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Gulf Oil Spill: Federal Estimates Again Eclipsed By Reality

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Video from the sea floor has once again exposed as ludicrous the federal estimates of how much oil is poisoning the Gulf of Mexico. That video shows that the billowing cloud of filth from BP's broken pipe appears undiminished even as about 15,000 barrels of oil a day are being captured by a new cap, clearly indicating that the flow is several multiples of that amount.

Obama administration officials had clung to a 5,000-barrels-per-day estimate long after BP released a video clip showing oil shooting out of the pipe like a geyser. Two weeks ago, the Interior Department revised its estimate up to 12,000 to 19,000 barrels daily -- even though the scientific group it commissioned to study the matter had identified that range as the absolute lower limit of the flow. They said they could not calculate the upper limit.

BP isn't giving scientists the data they need to make more definitive estimates, and the flow appears to have increased somewhat since a twisted riser was cut off last week to provide better access to the pipe.

But judging from the new video, it seems clear that the daily flow is probably more in the neighborhood of 50,000 to 100,000 barrels -- or 2 million to 4 million gallons.

That's about one Exxon Valdez every two and a half to five days. And we're on day 50.

Julie Rodriguez, a spokeswoman for the Interior Department, said on Tuesday that the department doesn't have any new official estimates to make public yet. She noted that some increase in the numbers could be due to the riser cut. "Based on the information that we've been receiving, yeah, there is a difference between the two," she said.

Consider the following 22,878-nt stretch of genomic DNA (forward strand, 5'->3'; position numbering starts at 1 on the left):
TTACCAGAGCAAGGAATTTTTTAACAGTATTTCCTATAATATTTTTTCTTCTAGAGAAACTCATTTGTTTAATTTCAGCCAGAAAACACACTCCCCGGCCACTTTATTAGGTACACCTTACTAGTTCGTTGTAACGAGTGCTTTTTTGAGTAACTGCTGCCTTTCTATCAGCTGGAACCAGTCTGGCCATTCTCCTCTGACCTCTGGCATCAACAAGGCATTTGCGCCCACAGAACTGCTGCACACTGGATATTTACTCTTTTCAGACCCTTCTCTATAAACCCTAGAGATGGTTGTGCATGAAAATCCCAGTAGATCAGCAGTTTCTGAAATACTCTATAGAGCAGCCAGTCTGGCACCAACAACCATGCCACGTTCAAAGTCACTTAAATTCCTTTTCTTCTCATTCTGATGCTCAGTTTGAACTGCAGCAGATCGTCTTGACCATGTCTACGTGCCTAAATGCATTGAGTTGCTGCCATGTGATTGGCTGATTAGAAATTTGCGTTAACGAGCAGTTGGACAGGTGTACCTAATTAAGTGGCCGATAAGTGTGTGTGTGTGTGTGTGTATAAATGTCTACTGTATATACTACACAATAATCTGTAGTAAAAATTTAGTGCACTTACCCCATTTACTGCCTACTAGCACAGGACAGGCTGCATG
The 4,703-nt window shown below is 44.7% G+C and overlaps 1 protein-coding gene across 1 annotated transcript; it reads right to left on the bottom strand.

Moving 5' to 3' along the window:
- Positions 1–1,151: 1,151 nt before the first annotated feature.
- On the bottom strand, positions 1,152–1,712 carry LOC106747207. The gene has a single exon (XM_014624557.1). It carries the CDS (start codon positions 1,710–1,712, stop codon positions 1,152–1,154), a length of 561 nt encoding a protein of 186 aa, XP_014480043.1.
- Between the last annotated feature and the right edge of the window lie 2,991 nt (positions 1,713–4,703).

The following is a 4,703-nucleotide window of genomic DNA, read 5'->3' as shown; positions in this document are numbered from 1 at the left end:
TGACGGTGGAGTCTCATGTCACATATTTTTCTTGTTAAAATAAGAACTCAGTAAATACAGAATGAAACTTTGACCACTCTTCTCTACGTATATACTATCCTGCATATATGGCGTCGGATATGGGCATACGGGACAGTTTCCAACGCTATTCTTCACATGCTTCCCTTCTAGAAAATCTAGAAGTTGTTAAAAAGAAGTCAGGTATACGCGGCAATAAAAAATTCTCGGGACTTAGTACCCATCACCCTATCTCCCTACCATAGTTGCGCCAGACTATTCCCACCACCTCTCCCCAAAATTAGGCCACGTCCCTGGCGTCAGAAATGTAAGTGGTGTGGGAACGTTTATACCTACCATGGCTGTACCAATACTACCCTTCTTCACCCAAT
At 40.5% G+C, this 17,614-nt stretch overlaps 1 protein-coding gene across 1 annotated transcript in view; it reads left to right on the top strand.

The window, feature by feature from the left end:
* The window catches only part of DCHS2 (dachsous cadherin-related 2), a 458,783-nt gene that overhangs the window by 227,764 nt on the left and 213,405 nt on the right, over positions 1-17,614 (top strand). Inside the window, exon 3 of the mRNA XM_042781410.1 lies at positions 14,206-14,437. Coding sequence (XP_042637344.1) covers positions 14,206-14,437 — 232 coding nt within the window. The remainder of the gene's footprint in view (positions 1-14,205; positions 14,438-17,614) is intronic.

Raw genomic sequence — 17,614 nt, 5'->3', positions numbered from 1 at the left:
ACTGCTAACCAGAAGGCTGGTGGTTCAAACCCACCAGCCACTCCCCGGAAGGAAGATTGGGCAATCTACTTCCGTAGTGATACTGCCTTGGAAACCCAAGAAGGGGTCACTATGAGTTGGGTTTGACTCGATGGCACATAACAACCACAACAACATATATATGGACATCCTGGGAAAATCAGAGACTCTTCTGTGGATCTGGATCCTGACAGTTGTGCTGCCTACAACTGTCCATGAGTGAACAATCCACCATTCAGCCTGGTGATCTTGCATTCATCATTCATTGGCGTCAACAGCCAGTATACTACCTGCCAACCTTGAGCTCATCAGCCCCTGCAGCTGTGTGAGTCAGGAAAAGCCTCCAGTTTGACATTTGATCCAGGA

U.S. Geological Survey Director Marcia McNutt, who chairs the flow group, said in a statement that its members are "working non-stop to analyze all the information that is available on the oil that is flowing from BP's well." She added: "In the next couple of days we believe we will be able to provide an updated assessment of flow rates after the riser was cut that reflects multiple methodologies and the work of a broad grouping of scientists."

BP announced Tuesday that its new cap system collected 14,800 barrels of oil on Monday, up from 11,100 barrels the day before.

But all that removed oil hasn't visibly reduced the frothing plume rising from the well.

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"Our lower bound just moved up," Ira Leifer, a flow group member and researcher at the Marine Science Institute of the University of California, Santa Barbara, told HuffPost on Tuesday.

"A realistic lower bound would be some number than you can take [15,000 barrels] out of it and it doesn't change very much," Leifer said. That means it has to be at least four or five times that much, he said.

Paul Bommer, another group member who teaches petroleum engineering at the University of Texas, told HuffPost in an email that he wasn't allowed to release individual data. But, he noted: "I think looking at the CNN live video that the oil escaping around the end of the cap is diminished somewhat. BP claims to be capturing 15,000 bbl/day now. So, I think you can draw some general conclusions from that,"

As for an upper bound, the scientists have consistently said they didn't have enough data to say for sure.

Leifer notes that BP once said that in the worst-case scenario, the leak from this well would be 100,000 barrels a day. "There could be more, there could be less," he said. But until BP produces better data that scientists can work with, Leifer announced, he'll cite that figure as a definite possibility.

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